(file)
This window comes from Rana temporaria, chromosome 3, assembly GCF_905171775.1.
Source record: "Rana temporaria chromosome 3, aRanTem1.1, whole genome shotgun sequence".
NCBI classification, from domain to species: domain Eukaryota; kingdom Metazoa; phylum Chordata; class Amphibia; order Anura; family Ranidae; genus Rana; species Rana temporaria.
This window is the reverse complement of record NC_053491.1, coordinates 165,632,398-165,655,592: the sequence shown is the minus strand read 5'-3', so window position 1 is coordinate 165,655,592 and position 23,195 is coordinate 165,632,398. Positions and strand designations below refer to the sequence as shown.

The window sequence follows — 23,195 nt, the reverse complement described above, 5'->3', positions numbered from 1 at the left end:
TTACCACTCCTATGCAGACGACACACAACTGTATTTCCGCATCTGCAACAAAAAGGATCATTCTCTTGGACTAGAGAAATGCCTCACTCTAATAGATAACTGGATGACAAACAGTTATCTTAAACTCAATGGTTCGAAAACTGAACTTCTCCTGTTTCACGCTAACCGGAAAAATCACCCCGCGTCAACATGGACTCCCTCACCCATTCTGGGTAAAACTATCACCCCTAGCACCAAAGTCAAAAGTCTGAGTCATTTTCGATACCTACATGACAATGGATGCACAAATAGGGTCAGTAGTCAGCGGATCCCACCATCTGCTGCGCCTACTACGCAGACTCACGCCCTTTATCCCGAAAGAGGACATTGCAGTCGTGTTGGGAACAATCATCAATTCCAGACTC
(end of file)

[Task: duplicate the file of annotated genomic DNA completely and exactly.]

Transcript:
This window comes from Rana temporaria, chromosome 3, assembly GCF_905171775.1.
Source record: "Rana temporaria chromosome 3, aRanTem1.1, whole genome shotgun sequence".
NCBI classification, from domain to species: domain Eukaryota; kingdom Metazoa; phylum Chordata; class Amphibia; order Anura; family Ranidae; genus Rana; species Rana temporaria.
This window is the reverse complement of record NC_053491.1, coordinates 165,632,398-165,655,592: the sequence shown is the minus strand read 5'-3', so window position 1 is coordinate 165,655,592 and position 23,195 is coordinate 165,632,398. Positions and strand designations below refer to the sequence as shown.

The window sequence follows — 23,195 nt, the reverse complement described above, 5'->3', positions numbered from 1 at the left end:
TTACCACTCCTATGCAGACGACACACAACTGTATTTCCGCATCTGCAACAAAAAGGATCATTCTCTTGGACTAGAGAAATGCCTCACTCTAATAGATAACTGGATGACAAACAGTTATCTTAAACTCAATGGTTCGAAAACTGAACTTCTCCTGTTTCACGCTAACCGGAAAAATCACCCCGCGTCAACATGGACTCCCTCACCCATTCTGGGTAAAACTATCACCCCTAGCACCAAAGTCAAAAGTCTGAGTCATTTTCGATACCTACATGACAATGGATGCACAAATAGGGTCAGTAGTCAGCGGATCCCACCATCTGCTGCGCCTACTACGCAGACTCACGCCCTTTATCCCGAAAGAGGACATTGCAGTCGTGTTGGGAACAATCATCAATTCCAGACTC